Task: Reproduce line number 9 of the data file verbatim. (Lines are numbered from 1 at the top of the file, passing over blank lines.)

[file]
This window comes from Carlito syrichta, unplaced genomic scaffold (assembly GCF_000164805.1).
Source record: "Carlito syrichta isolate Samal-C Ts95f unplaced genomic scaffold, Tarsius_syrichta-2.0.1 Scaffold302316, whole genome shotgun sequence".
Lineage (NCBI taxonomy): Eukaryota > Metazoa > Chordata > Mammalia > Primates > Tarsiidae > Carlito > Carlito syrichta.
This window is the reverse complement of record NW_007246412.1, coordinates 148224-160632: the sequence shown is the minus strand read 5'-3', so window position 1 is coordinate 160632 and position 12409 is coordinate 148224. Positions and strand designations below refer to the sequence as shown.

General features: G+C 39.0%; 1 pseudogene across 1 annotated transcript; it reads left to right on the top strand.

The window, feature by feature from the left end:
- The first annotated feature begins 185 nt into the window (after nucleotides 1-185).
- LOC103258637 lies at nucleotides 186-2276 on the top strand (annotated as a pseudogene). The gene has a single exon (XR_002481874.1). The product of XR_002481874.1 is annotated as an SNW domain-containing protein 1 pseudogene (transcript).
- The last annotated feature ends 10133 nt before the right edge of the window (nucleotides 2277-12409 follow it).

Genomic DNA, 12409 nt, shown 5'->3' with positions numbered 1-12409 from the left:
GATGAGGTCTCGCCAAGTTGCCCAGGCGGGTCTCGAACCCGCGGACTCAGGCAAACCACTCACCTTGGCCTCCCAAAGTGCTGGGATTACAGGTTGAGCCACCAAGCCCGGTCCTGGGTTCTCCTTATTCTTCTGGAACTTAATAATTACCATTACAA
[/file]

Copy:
- The last annotated feature ends 10133 nt before the right edge of the window (nucleotides 2277-12409 follow it).